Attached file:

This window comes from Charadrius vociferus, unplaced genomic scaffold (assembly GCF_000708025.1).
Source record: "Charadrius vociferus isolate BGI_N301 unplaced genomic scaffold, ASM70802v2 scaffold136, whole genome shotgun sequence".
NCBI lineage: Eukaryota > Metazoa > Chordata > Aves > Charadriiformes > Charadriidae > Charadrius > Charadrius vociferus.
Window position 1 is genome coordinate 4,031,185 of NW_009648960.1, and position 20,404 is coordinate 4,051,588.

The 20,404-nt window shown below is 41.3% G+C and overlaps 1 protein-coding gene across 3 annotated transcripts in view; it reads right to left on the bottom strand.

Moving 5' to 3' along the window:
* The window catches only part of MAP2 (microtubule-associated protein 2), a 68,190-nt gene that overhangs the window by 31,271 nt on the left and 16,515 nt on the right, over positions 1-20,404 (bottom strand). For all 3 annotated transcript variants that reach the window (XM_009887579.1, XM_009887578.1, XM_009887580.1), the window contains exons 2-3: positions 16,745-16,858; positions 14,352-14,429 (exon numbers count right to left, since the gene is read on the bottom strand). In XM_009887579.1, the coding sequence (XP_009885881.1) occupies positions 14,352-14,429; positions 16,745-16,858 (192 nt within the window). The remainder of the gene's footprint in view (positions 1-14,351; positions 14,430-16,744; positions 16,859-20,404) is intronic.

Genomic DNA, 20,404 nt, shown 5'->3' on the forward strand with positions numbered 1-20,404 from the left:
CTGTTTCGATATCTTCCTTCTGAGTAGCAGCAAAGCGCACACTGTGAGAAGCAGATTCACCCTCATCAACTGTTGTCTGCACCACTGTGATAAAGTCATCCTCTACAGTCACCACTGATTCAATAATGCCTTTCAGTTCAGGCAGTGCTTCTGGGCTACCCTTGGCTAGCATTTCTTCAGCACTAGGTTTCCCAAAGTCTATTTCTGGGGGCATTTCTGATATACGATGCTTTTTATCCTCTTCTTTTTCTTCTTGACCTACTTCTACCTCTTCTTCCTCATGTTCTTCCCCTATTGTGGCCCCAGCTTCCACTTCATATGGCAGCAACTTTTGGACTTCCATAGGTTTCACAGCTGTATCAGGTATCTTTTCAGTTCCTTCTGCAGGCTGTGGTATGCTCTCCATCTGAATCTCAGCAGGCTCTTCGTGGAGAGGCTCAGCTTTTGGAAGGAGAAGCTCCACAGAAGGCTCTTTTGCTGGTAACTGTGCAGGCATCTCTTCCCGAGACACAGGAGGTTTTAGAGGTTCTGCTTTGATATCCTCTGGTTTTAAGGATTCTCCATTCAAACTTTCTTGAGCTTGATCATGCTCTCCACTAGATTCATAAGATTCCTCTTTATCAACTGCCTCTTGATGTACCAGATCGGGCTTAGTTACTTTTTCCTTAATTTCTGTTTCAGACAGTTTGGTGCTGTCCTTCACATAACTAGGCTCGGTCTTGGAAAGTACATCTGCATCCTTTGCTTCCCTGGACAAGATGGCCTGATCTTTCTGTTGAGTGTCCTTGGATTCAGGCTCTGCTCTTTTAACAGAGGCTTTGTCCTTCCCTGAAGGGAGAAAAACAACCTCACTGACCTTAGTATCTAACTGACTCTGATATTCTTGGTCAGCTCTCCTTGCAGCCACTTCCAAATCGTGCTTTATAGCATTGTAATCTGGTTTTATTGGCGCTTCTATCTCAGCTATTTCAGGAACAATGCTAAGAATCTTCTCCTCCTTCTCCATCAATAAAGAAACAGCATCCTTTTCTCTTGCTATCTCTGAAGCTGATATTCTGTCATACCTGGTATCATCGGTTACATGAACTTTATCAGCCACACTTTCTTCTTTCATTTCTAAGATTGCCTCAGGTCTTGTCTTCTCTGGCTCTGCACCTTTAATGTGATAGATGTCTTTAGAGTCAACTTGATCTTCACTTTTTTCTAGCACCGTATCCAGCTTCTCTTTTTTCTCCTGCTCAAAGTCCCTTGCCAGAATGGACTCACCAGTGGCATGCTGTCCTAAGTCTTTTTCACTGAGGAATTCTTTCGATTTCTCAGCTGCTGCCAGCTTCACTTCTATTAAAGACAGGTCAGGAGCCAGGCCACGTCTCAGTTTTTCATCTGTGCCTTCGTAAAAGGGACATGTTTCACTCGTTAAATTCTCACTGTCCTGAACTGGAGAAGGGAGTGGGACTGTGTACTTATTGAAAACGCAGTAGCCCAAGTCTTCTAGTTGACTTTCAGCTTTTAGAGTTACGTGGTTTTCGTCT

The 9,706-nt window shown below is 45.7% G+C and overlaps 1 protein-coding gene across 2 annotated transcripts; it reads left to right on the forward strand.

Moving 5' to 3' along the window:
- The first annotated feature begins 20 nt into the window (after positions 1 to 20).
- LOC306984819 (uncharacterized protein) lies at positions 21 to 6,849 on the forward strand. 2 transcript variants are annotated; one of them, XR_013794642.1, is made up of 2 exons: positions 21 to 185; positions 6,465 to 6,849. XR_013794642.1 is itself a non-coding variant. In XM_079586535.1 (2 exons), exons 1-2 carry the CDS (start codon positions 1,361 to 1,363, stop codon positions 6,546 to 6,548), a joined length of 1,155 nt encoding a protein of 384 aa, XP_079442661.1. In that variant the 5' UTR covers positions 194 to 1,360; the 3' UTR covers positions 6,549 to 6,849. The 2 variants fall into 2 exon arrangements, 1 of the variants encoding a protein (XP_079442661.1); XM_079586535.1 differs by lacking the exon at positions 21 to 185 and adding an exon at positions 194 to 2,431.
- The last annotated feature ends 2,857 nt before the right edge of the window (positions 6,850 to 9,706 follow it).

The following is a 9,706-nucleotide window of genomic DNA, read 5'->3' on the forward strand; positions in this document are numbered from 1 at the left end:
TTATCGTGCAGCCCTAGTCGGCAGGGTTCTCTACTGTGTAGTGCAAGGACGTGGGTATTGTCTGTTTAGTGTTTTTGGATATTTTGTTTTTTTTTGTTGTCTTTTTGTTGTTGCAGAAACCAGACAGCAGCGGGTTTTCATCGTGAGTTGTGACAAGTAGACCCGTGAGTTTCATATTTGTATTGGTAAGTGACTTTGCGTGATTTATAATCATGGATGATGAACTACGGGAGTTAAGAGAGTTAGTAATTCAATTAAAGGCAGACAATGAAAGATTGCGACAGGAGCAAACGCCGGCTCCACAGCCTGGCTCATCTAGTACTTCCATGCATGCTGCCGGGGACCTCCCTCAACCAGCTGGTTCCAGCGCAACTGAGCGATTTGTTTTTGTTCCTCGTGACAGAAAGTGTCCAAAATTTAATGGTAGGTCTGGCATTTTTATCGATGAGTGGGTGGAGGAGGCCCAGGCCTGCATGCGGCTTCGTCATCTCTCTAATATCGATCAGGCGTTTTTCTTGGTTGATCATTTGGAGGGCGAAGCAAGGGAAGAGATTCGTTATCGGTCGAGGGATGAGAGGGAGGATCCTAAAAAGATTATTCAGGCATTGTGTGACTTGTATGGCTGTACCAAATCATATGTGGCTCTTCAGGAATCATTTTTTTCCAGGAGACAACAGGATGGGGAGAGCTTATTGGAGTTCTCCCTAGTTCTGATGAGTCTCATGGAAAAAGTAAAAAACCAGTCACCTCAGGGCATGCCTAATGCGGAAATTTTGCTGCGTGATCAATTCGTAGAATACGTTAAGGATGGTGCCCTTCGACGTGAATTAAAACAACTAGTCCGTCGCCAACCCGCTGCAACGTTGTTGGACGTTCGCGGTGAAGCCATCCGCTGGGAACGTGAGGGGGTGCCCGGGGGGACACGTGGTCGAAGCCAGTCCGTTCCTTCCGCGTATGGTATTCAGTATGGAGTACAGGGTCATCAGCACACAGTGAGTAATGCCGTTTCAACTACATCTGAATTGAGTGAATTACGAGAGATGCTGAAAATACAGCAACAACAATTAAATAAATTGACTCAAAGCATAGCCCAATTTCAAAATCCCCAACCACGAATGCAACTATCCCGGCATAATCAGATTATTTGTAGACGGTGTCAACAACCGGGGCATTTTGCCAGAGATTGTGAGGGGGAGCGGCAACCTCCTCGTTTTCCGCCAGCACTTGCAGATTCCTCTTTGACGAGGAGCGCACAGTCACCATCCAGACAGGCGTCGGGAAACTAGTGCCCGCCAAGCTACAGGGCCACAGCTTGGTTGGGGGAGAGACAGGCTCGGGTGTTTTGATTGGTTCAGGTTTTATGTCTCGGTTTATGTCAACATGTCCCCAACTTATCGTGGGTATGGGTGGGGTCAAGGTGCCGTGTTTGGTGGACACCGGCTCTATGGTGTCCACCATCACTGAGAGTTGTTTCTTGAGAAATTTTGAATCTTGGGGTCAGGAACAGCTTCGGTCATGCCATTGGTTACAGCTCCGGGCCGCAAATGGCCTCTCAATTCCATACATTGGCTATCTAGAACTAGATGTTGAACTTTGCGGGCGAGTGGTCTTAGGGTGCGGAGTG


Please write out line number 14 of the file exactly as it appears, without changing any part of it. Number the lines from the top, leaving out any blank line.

- The last annotated feature ends 2,857 nt before the right edge of the window (positions 6,850 to 9,706 follow it).